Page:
U.S. chief justice faces unfamiliar glare of spotlight at Trump trial


WASHINGTON (Reuters) – U.S. Chief Justice John Roberts is poised to become a key figure in the political life of President Donald Trump.

U.S. Supreme Court Chief Justice John Roberts bangs the gavel to adjourn the first session as he begins presiding over the Senate impeachment trial of U.S. President Donald Trump in this frame grab from video shot in the U.S. Senate Chamber at the U.S. Capitol in Washington, U.S., January 16, 2020. REUTERS/U.S. Senate TV/Handout via Reuters

The publicity-shy, traditional conservative jurist not only will preside over the Republican president’s Senate impeachment trial that formally began on Thursday but in the coming months will cast potentially decisive votes in major cases before the Supreme Court including one in which Trump is fighting to keep his financial records secret.

In the Senate trial over whether to remove Trump from office over two charges passed by the House of Representatives arising from his request that Ukraine investigate political rival Joe Biden, the role Roberts will play is expected to be primarily ceremonial. The Republican-led chamber sets the rules and the 100 senators serve as jurors, with Roberts presiding over the proceedings on the Senate floor.

When the proceedings begin in earnest on Tuesday, Roberts will have to juggle his trial commitments with his “day job” at the Supreme Court across the street from the U.S. Capitol.

The court hears arguments in cases on Tuesday and Wednesday, including a closely watched dispute over religious rights involving public funding for students to attend private religious schools. The arguments are expected to end at around noon, giving Roberts time to take his place in the Senate for the planned 1 p.m. trial session.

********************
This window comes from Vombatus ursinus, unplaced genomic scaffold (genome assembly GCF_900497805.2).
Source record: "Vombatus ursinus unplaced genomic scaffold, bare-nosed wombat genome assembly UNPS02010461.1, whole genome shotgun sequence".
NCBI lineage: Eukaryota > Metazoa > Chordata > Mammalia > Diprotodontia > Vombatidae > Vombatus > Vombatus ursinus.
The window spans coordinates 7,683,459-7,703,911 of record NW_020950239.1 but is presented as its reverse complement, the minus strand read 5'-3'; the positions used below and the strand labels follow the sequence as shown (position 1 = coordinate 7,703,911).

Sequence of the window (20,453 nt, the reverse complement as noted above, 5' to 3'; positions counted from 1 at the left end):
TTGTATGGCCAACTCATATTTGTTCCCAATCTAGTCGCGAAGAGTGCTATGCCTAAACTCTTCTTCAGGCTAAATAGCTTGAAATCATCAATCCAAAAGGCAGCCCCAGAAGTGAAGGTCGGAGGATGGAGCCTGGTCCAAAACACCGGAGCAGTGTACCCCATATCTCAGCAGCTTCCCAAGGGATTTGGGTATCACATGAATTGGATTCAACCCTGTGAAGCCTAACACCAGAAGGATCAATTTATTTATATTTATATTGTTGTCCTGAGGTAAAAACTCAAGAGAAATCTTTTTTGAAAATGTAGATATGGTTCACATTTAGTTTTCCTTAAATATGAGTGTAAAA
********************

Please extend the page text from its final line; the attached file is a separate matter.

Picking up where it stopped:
After next week, the Supreme Court is scheduled to take its usual mid-winter break, with the next arguments scheduled on Feb. 24. By then, the impeachment trial could very well be done.

During a ceremony on the Senate floor on Thursday, Roberts, wearing his black judicial robe, was sworn in by Republican Senator Chuck Grassley to assume his trial role.

“Senators, I attend the Senate in conformity with your notice for the purpose of joining with you for the trial of the president of the United States. I’m now prepared to take the oath,” Roberts said.

His hand shaking slightly as he held a sheet of paper, Roberts then swore in the senators as jurors. The senators raised their right hands and swore to “do impartial justice according to the Constitution and laws.”

With Trump’s fellow Republicans holding 53 seats in the 100-seat chamber and a two-thirds vote necessary for conviction, he is likely to be acquitted and kept in office.

The chief justice’s role as presiding officer is limited mainly to keeping the process on track. Roberts could, however, be asked to rule on whether certain witnesses should be called to testify. If a majority in the Senate disagrees with a ruling he makes, senators can vote to overturn his decision.

“The Chief Justice is aware of his responsibilities and is preparing appropriately,” court spokeswomen Kathy Arberg said.